Flapping hydrofoils, similar to the oscillating fins of fish, can dwarf the efficiency of the propeller, making them a promising alternative in ship and AUV design. Furthermore, the “waste” component of a flapping foil wake can create high forces perpendicular to the direction of travel, making them a promising method for improving maneuverability.
Unfortunately, those same forces that improve maneuverability also oscillate, meaning that a flapping foil actuator makes the vehicle a recoil back and forth as it moves. Controlling this perpendicular force component is key to the adoption of flapping foil actuation.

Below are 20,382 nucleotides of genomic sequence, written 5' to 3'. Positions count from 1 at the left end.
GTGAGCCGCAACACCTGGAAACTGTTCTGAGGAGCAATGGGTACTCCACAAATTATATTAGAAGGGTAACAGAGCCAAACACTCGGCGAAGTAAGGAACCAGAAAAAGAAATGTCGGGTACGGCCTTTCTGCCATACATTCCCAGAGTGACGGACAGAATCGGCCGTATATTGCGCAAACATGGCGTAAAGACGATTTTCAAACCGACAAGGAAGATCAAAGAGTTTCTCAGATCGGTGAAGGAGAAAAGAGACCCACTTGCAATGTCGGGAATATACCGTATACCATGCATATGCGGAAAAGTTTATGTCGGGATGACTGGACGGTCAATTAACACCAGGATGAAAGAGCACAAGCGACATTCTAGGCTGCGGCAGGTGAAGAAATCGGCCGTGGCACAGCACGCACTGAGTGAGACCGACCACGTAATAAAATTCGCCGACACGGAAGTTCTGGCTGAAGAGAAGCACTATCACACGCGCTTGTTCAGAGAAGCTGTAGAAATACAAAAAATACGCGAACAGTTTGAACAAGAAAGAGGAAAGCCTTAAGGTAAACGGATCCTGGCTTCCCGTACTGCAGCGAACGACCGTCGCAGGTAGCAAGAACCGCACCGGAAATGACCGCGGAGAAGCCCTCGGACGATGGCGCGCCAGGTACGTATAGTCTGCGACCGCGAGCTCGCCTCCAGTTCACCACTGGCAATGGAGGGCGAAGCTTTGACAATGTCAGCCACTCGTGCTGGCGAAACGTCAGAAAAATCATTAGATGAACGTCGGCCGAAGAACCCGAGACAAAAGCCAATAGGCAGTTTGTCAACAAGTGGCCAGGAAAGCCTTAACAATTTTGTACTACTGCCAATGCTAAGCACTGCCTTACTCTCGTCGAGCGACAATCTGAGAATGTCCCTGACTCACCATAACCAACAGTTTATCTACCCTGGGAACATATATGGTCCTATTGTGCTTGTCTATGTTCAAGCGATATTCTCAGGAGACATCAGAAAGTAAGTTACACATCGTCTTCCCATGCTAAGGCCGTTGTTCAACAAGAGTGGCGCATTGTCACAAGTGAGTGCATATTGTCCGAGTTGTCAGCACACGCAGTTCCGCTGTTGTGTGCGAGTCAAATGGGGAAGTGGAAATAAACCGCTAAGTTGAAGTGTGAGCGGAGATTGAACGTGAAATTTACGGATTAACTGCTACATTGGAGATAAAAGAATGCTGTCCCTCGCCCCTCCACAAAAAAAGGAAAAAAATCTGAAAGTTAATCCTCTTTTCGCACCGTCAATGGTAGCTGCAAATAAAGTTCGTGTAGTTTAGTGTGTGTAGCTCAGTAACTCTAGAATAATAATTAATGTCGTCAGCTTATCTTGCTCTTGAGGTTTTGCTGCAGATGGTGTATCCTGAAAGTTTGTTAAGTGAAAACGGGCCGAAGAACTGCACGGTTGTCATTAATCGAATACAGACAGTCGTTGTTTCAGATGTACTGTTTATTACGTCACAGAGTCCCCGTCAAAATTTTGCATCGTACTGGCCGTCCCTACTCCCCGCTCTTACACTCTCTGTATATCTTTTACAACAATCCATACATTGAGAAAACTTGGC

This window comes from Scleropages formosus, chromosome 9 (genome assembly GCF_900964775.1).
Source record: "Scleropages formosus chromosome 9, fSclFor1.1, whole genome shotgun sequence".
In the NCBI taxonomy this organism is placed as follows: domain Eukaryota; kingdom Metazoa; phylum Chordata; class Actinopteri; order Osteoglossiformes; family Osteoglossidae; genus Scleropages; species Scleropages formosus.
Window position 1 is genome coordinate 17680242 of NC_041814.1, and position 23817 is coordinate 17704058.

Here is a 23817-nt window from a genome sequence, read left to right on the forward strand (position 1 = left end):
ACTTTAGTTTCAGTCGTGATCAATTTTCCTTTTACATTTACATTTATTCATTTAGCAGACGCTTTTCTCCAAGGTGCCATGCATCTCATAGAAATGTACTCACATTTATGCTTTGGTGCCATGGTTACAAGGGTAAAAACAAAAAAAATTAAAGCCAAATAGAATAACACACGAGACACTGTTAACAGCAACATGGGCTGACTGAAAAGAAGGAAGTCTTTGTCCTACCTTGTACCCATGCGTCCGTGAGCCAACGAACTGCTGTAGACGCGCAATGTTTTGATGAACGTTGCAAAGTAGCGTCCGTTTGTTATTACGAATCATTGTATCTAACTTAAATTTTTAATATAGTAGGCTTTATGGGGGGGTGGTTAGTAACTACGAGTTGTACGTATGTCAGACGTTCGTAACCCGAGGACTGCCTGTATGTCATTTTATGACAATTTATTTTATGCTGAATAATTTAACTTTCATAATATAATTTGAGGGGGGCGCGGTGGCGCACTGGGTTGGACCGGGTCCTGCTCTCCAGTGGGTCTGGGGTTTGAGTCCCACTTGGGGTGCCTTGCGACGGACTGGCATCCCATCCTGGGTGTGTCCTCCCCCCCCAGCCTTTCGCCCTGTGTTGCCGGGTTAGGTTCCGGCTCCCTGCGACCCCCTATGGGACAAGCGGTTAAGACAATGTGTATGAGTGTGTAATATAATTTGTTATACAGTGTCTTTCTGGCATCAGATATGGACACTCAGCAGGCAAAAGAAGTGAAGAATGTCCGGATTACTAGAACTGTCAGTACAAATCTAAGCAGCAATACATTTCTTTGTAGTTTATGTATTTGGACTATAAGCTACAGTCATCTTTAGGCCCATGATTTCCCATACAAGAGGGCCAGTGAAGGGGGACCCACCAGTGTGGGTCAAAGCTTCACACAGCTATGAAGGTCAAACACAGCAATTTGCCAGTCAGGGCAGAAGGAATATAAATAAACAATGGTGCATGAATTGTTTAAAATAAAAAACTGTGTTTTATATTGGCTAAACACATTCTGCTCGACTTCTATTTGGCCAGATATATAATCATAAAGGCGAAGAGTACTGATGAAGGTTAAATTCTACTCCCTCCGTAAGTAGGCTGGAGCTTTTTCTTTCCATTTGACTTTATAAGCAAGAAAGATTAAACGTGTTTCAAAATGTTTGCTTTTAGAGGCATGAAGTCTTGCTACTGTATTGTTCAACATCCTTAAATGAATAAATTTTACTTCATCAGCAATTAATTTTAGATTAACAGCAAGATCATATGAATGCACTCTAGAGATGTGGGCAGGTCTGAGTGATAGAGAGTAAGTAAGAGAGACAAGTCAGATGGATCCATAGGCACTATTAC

Turtles solve this issue by flapping their flippers diagonally backwards (right top), essentially rotating all the foil lift towards the ideal forward direction. A turtle flipper can therefore control the amount and direction of resultant fluid force.
Birds (right bottom) instead use inline foil motion in the opposite direction to augment the lift perpendicular to the airflow.